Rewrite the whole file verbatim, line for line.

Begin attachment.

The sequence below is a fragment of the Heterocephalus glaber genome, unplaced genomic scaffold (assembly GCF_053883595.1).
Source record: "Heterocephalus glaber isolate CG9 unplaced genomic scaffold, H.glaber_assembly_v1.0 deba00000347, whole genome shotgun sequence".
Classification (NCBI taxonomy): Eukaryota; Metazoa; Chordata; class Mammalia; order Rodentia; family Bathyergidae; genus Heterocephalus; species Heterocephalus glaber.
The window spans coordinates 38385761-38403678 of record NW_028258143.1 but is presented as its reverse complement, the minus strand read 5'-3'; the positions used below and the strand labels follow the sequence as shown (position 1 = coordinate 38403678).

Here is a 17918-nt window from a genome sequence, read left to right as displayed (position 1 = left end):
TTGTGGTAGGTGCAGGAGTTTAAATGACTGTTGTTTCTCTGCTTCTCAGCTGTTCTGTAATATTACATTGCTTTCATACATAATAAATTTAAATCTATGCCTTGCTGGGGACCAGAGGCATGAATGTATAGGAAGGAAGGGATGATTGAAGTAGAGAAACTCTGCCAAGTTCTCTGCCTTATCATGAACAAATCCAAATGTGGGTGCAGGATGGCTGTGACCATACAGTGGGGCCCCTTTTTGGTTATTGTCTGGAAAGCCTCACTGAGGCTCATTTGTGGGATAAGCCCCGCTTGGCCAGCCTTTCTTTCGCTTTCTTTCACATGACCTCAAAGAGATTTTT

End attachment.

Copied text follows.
The sequence below is a fragment of the Heterocephalus glaber genome, unplaced genomic scaffold (assembly GCF_053883595.1).
Source record: "Heterocephalus glaber isolate CG9 unplaced genomic scaffold, H.glaber_assembly_v1.0 deba00000347, whole genome shotgun sequence".
Classification (NCBI taxonomy): Eukaryota; Metazoa; Chordata; class Mammalia; order Rodentia; family Bathyergidae; genus Heterocephalus; species Heterocephalus glaber.
The window spans coordinates 38385761-38403678 of record NW_028258143.1 but is presented as its reverse complement, the minus strand read 5'-3'; the positions used below and the strand labels follow the sequence as shown (position 1 = coordinate 38403678).

Here is a 17918-nt window from a genome sequence, read left to right as displayed (position 1 = left end):
TTGTGGTAGGTGCAGGAGTTTAAATGACTGTTGTTTCTCTGCTTCTCAGCTGTTCTGTAATATTACATTGCTTTCATACATAATAAATTTAAATCTATGCCTTGCTGGGGACCAGAGGCATGAATGTATAGGAAGGAAGGGATGATTGAAGTAGAGAAACTCTGCCAAGTTCTCTGCCTTATCATGAACAAATCCAAATGTGGGTGCAGGATGGCTGTGACCATACAGTGGGGCCCCTTTTTGGTTATTGTCTGGAAAGCCTCACTGAGGCTCATTTGTGGGATAAGCCCCGCTTGGCCAGCCTTTCTTTCGCTTTCTTTCACATGACCTCAAAGAGATTTTT